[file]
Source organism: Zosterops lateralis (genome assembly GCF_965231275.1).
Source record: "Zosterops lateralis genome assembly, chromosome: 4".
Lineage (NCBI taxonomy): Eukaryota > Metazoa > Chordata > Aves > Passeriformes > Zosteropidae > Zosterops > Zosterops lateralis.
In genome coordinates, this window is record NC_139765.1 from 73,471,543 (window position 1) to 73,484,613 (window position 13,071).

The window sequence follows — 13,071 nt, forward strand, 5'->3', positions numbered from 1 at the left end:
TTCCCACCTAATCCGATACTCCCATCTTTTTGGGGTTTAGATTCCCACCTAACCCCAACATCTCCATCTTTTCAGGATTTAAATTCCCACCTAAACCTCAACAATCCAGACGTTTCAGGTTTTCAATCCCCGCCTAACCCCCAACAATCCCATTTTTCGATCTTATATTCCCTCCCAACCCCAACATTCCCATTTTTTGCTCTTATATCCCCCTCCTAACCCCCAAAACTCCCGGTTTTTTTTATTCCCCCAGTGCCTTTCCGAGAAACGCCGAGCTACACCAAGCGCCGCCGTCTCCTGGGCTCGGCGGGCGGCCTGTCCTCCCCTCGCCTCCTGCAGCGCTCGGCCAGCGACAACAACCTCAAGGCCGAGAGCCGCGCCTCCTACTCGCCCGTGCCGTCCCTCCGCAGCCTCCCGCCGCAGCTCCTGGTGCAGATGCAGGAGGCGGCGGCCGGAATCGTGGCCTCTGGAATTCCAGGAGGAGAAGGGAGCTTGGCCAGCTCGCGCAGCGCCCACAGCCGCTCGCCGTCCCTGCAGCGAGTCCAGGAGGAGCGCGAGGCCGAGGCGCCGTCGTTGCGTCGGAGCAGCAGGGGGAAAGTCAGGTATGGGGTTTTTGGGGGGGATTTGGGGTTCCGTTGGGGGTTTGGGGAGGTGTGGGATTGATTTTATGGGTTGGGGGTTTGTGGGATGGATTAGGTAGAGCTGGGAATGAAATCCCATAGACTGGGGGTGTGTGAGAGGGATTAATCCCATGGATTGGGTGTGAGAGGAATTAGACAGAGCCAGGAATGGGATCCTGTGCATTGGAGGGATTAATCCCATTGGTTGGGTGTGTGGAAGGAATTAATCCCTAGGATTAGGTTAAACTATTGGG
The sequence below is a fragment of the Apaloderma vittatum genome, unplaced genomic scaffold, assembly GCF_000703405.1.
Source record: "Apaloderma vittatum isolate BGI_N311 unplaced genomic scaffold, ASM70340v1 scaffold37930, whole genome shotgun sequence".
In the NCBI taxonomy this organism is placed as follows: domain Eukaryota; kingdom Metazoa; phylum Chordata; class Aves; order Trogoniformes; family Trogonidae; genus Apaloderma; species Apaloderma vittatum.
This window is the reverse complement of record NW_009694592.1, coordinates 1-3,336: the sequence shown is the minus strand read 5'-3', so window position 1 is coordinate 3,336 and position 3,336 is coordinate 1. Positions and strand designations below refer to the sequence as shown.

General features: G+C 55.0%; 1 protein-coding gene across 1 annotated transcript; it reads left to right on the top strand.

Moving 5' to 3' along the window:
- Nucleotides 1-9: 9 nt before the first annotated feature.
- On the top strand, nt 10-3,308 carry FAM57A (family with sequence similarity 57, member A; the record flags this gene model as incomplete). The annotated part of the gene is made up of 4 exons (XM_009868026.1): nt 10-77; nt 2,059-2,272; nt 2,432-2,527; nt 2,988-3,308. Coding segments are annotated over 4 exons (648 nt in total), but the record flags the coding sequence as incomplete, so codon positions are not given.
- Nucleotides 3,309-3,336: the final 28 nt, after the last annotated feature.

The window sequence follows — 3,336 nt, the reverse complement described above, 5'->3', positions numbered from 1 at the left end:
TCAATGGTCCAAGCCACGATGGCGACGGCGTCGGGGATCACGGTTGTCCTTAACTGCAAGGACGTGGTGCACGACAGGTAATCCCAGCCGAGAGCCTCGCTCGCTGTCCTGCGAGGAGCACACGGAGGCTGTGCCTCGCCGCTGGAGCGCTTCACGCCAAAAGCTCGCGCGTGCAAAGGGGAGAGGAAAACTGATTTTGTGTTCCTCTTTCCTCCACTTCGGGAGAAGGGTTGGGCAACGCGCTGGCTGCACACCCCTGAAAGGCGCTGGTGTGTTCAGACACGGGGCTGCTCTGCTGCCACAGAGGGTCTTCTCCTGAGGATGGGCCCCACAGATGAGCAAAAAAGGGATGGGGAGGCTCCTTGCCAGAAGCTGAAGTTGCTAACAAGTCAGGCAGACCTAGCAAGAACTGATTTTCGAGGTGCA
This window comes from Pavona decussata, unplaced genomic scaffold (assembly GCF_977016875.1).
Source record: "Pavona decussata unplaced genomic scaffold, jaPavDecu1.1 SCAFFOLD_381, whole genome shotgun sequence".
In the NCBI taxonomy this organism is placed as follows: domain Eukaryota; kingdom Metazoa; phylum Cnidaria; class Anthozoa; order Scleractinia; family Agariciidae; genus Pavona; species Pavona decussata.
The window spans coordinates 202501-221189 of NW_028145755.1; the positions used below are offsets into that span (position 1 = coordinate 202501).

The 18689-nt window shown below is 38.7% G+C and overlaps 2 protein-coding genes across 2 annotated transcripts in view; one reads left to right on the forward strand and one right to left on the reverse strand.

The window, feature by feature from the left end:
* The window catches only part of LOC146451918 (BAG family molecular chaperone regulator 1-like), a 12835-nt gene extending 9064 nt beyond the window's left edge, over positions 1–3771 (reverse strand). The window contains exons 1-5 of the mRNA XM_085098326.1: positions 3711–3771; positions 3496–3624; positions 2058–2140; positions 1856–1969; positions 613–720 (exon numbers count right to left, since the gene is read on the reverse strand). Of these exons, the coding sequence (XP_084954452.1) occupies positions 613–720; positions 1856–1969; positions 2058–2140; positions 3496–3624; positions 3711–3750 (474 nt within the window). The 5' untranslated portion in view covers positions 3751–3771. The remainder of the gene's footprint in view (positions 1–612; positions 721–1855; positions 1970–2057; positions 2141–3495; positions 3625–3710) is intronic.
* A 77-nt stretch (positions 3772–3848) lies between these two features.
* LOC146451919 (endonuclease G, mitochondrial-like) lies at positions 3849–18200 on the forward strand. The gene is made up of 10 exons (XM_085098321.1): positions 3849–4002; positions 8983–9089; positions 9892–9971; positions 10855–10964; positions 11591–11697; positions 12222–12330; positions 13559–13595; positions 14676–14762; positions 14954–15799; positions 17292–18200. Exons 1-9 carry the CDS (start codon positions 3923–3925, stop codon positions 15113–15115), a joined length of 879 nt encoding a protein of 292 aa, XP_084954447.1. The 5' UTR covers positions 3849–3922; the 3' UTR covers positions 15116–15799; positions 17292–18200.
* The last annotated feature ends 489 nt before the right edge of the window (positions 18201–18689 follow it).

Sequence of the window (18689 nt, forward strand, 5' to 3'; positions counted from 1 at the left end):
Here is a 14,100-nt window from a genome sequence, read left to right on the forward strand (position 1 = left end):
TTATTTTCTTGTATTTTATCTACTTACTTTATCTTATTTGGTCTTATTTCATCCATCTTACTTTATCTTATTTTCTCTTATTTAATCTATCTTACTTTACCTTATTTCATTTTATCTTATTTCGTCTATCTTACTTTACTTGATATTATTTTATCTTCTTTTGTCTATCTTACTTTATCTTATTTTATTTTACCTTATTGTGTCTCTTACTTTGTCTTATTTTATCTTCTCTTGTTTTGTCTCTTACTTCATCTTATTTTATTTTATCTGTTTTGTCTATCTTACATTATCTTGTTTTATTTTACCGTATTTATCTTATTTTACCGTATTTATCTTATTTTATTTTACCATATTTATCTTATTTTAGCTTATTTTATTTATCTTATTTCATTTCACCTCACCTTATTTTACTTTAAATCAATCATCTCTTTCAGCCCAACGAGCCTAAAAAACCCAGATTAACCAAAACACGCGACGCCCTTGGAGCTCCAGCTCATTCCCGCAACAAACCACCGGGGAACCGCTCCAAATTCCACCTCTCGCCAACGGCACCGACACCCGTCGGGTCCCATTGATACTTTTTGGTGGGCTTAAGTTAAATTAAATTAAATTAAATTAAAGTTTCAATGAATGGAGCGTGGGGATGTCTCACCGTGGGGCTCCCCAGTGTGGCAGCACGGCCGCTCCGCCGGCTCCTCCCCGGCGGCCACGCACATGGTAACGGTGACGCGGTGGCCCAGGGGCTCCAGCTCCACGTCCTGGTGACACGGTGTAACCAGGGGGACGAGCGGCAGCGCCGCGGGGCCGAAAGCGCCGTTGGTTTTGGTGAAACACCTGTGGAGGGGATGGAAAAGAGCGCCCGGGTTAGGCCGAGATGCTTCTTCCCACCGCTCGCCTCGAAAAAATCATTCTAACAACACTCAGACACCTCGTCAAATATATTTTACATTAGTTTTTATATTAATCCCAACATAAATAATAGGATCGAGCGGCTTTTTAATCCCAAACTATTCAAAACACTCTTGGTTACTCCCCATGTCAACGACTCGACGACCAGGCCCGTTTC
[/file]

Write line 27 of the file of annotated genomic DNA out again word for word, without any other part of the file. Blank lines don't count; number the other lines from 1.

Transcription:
* The last annotated feature ends 489 nt before the right edge of the window (positions 18201–18689 follow it).